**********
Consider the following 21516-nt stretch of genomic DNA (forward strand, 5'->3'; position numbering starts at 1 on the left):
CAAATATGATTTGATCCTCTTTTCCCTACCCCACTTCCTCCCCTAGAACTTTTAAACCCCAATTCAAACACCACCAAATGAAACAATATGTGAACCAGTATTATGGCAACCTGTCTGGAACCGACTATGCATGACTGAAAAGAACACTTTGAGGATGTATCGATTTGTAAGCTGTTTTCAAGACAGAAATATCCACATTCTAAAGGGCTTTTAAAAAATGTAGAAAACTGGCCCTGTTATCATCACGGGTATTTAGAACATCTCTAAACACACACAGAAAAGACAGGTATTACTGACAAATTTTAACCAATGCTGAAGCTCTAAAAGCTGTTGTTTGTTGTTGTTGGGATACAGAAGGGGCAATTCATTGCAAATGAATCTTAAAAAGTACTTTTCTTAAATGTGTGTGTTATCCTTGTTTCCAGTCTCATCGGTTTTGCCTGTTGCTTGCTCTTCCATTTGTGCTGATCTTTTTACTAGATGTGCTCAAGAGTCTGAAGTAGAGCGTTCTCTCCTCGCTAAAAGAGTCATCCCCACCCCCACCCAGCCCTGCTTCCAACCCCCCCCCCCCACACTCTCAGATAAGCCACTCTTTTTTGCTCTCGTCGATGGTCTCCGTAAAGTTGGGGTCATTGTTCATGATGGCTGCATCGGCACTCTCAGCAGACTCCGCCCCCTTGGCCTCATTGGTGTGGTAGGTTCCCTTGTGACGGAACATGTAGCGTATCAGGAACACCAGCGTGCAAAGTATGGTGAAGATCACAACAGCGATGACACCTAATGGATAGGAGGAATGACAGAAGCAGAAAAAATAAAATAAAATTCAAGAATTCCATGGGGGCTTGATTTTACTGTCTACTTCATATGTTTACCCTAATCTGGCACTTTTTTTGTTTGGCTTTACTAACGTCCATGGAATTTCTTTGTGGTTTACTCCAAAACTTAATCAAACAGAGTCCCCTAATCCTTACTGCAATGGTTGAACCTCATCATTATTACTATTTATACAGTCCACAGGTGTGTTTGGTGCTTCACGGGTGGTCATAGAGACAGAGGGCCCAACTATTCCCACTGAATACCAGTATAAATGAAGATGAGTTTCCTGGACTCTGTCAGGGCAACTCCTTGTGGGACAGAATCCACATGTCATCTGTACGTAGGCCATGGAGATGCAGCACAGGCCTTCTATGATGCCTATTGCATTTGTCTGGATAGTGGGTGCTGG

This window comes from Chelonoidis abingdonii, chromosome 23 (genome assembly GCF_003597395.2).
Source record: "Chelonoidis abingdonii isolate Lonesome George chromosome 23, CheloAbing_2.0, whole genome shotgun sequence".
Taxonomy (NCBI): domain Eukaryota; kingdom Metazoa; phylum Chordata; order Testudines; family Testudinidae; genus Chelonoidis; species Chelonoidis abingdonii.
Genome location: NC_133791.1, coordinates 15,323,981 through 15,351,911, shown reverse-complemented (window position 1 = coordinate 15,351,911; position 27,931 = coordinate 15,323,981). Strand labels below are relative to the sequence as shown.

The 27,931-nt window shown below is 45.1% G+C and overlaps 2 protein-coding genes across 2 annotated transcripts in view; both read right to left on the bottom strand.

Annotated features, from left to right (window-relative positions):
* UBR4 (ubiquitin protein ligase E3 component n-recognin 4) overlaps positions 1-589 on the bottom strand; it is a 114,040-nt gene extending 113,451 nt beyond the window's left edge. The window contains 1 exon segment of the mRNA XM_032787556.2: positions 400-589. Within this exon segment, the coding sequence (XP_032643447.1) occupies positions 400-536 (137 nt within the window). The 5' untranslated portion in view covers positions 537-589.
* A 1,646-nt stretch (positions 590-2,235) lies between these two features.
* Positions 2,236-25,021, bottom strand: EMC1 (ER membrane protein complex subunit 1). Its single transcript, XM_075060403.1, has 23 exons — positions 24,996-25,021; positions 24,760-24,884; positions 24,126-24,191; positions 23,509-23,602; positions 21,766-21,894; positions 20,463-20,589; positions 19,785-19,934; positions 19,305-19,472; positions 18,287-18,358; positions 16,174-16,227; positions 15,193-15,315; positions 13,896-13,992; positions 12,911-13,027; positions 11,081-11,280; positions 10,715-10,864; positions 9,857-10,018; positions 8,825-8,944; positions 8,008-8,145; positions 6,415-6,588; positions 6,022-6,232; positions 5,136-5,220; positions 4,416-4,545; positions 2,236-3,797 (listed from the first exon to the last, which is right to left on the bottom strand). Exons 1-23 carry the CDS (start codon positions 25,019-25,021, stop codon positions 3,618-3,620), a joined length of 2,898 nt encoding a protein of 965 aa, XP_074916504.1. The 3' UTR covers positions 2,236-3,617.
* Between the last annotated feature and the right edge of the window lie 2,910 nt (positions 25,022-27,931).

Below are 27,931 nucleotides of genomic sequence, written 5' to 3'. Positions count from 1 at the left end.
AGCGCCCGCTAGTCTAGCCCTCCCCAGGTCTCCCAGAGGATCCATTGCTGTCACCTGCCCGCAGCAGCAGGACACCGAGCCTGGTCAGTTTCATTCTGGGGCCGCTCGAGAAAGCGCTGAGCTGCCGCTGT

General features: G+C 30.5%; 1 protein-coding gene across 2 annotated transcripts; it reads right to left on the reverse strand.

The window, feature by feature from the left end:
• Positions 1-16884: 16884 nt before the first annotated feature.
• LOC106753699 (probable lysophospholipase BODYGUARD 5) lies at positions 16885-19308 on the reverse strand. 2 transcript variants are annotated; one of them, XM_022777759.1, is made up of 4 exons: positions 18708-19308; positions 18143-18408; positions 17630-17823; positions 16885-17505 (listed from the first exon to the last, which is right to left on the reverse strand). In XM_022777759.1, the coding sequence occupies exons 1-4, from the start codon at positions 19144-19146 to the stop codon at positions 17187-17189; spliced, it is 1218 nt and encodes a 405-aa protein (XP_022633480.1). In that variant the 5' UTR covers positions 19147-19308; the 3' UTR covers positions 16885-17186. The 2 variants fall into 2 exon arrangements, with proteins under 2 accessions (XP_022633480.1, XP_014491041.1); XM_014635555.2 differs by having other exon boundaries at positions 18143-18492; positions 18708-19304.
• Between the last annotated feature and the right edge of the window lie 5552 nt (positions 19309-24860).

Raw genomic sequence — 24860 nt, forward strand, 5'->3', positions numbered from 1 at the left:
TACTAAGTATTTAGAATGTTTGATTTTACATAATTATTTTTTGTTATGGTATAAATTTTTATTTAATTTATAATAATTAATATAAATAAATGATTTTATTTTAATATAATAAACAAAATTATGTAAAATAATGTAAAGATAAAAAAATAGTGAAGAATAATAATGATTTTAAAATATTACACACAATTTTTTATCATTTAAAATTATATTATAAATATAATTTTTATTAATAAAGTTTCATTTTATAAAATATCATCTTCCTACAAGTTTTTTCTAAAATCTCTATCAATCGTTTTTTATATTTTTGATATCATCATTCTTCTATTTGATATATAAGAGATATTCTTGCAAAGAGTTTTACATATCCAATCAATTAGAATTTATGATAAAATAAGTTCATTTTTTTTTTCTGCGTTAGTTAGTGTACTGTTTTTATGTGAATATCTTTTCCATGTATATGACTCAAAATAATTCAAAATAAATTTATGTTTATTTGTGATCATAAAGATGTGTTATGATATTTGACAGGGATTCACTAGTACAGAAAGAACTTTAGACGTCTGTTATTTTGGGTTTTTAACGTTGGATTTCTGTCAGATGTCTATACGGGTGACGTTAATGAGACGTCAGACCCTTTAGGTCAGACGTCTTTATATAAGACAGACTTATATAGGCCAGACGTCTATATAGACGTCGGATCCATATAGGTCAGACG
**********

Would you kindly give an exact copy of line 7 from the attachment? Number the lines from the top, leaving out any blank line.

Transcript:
The 27,931-nt window shown below is 45.1% G+C and overlaps 2 protein-coding genes across 2 annotated transcripts in view; both read right to left on the bottom strand.